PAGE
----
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Here is the Old City Hall

See the source image

Couple of nice newer buildings : the Condo building on University Ridge/Cleveland is beautiful and I like the Falls Park bulding that went up a couple years ago. 

11 hours ago, Skyliner said:

A few nearby examples of newer or renovated "tall-ish" buildings with attractive and enduring design features include the following:

First Citizens Bank Headquarters - Columbia, S.C.

Marriott AC Hotel - Spartanburg, S.C.

82 Mary Street (approved proposal) - Charleston, S.C.

Arras Hotel & Condominiums - Asheville, N.C.

Good examples. It can certainly be done. 

9 hours ago, vicupstate said:

^^I wish that Asheville developer would buy our City Hall and do a similar project there.  The building in Asheville was an office building with similar construction to Greenville CIty Hall only even less attractive.     

Landmark building. That's the one that needs the makeover - make a new tallest with appts/condos and a new miltilevel suite on top, remove old outdated offfice space. 

3 hours ago, gman430 said:

It doesn’t. Only the AC hotel in their downtown looks really good in my opinion. Nothing special about any of the other buildings downtown there. 

Agreed. But even though there's nothing "special," I think many of their newer buildings have a generally more appealing look with a few more character elements than most of Greenville's. To me, they are just a step or two above most of what Greenville is getting in terms of attractiveness. The AC is beautiful. 

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13 hours ago, gman430 said:

It doesn’t. Only the AC hotel in their downtown looks really good in my opinion. Nothing special about any of the other buildings downtown there. 

The AC is terrrific, but so is the renovated Montgomery Building.   The new county courthouse looks very promising unlike the new federal “jail house” look courthouse in Greenville.  The Denny’s building is not offensive, just looks too 80’s.

i don’t hate One.  Not a fan of anything at Camperdown, the buildings in that development  could be alongside any interstate in the country. In Greenville, The Peace Center is the standout.  

20 hours ago, Skyliner said:

A few nearby examples of newer or renovated "tall-ish" buildings with attractive and enduring design features include the following:

First Citizens Bank Headquarters - Columbia, S.C.

Marriott AC Hotel - Spartanburg, S.C.

82 Mary Street (approved proposal) - Charleston, S.C.

Arras Hotel & Condominiums - Asheville, N.C.

The First Citizens Building (Cola)  is one of the best in S.C. 

A lot of other midrise buildings in Cola are being converted into apartments, they look terrific while preserving older structures.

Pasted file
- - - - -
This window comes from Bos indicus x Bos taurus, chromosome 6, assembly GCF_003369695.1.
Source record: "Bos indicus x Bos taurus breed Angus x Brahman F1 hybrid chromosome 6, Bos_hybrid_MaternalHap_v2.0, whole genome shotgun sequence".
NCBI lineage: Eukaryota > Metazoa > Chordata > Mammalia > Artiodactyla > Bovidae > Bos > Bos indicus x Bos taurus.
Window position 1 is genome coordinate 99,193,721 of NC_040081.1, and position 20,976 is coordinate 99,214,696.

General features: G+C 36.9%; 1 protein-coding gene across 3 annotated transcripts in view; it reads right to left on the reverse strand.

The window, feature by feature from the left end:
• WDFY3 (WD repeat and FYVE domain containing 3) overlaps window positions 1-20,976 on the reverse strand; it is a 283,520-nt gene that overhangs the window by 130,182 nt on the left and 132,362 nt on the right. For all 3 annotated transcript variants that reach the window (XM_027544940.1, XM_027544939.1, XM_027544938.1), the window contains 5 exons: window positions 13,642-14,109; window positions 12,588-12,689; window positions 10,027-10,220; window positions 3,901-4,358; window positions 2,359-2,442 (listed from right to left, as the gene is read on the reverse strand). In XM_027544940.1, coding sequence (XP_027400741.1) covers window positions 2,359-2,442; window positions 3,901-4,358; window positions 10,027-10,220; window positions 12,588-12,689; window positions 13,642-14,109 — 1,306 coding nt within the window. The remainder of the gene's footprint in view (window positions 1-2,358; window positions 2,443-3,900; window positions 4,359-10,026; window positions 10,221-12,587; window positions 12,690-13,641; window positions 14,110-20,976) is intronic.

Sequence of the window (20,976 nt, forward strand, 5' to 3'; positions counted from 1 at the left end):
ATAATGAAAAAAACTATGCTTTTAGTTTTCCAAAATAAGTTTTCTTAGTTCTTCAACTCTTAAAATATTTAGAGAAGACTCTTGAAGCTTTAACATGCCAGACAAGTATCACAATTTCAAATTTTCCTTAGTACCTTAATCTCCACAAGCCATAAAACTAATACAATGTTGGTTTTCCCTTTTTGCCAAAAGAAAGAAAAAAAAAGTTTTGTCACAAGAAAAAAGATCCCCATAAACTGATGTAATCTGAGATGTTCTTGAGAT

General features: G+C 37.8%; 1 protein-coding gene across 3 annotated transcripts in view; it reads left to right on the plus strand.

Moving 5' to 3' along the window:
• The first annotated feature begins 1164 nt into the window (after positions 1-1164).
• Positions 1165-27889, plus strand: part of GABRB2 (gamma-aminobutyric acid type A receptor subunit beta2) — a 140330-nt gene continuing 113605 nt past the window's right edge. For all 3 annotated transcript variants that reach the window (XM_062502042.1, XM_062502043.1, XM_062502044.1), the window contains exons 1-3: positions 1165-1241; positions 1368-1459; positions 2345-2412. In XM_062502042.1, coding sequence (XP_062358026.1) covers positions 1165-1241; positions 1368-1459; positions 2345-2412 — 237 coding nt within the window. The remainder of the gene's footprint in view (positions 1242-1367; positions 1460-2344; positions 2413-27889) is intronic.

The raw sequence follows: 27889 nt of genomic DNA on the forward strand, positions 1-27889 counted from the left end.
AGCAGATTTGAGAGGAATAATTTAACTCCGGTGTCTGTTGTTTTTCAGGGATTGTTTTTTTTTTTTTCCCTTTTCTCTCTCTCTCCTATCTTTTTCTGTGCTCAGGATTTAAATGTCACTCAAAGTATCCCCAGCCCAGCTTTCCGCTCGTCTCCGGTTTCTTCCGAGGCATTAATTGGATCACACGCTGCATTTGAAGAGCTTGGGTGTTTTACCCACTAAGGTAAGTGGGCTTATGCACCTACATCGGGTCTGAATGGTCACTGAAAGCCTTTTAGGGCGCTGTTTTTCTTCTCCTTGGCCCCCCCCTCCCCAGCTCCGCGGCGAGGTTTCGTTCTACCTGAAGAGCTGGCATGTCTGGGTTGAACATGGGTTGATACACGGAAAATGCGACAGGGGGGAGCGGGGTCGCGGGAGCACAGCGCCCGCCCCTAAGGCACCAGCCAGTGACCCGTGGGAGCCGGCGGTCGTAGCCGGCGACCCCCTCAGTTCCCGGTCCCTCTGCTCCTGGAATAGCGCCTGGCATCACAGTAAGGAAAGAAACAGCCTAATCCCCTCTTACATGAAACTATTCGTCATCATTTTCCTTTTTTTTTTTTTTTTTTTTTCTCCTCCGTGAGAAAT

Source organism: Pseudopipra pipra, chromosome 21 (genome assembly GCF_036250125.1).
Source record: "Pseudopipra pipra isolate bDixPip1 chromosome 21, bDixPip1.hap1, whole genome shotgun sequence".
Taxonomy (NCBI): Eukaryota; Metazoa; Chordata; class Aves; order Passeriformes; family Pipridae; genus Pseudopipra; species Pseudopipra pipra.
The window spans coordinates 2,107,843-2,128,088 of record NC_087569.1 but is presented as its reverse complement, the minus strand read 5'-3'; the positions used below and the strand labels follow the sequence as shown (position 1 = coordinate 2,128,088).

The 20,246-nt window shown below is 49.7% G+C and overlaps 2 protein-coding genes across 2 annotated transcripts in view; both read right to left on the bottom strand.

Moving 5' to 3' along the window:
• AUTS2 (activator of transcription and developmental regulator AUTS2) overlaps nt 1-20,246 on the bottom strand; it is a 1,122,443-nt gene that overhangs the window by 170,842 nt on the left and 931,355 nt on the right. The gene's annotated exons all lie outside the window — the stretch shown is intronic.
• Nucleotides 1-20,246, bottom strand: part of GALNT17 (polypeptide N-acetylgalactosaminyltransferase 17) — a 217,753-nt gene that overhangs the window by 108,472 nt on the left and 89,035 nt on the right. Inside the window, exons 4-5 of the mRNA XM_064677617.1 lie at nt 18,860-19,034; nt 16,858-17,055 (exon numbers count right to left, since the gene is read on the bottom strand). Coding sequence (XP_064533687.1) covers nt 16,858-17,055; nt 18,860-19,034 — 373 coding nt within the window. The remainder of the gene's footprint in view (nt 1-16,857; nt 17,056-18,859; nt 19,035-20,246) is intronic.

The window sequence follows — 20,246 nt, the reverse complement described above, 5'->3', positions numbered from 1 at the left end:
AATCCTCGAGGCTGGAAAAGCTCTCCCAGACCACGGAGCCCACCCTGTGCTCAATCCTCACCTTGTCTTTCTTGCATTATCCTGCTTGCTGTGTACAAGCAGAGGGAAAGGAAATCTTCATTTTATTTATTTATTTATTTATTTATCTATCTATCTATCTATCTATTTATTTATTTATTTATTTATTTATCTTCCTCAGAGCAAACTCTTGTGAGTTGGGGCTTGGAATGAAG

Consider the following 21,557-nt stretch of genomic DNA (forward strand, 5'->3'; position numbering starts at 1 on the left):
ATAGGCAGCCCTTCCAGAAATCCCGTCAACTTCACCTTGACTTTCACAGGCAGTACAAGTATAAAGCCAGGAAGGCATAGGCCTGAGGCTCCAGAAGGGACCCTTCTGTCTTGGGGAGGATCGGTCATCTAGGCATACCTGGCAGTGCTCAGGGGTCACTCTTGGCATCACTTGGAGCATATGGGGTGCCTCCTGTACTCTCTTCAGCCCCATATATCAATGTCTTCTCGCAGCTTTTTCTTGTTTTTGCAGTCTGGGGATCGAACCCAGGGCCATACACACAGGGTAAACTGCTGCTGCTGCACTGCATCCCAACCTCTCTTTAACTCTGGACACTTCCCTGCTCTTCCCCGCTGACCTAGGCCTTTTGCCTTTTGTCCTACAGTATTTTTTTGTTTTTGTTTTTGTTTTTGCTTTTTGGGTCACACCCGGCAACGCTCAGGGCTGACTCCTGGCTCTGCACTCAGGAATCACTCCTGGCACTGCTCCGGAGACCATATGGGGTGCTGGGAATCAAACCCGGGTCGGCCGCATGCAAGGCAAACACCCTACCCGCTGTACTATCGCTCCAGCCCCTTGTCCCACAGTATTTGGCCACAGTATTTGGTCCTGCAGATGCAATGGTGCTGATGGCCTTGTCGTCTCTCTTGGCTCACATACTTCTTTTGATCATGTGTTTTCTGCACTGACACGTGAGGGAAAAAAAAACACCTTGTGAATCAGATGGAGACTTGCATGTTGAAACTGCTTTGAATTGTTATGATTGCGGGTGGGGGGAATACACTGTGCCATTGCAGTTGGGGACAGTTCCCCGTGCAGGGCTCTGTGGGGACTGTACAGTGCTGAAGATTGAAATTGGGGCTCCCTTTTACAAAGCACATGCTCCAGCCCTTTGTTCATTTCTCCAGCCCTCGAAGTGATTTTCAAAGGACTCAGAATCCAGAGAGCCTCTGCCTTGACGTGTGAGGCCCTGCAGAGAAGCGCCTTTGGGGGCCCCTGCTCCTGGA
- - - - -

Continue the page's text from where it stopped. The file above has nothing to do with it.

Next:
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 I would love to have Florence or Easley's style library ANYDAY!

I agree the Florence library is nice.  However, it is hard to get taxpayers to agree to even build public buildings at all, much less one with 'extras' that are cosmetic in nature. That library was heavily subsided by a local private Foundation. They insisted on the level of architecture you see there, and they were paying the tab. 

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32 minutes ago, vicupstate said:

I agree the Florence library is nice.  However, it is hard to get taxpayers to agree to even build public buildings at all, much less one with 'extras' that are cosmetic in nature. That library was heavily subsided by a local private Foundation. They insisted on the level of architecture you see there, and they were paying the tab. 

The Anderson County main public library is an excellent design for such a building.

People may have forgotten the amount of public money granted for the AC hotel in Spartanburg as well.

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The chance to set a high standard for architectural styles was lost with the One project.  From one perspective it looks like a stack of graham crackers.  From another perspective it looks like school buildings built in the 50-60's.  And then the opportunity to have a beautiful grassed and landscaped park in the "One Plaza" was passed on in favor of more concrete ,  pavers, etc.  And to cap all of that off, if you are on Coffee Street trying to turn on to Main you are blinded by  flood lights.  

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I don't get the comments but beauty is in the eye of the beholder.  

One Plaza is a massive improvement over the grassy plaza that was a dog restroom before that. The pedestrian traffic patterns there are not condusive to  a lawn.  It is very well done, IMO.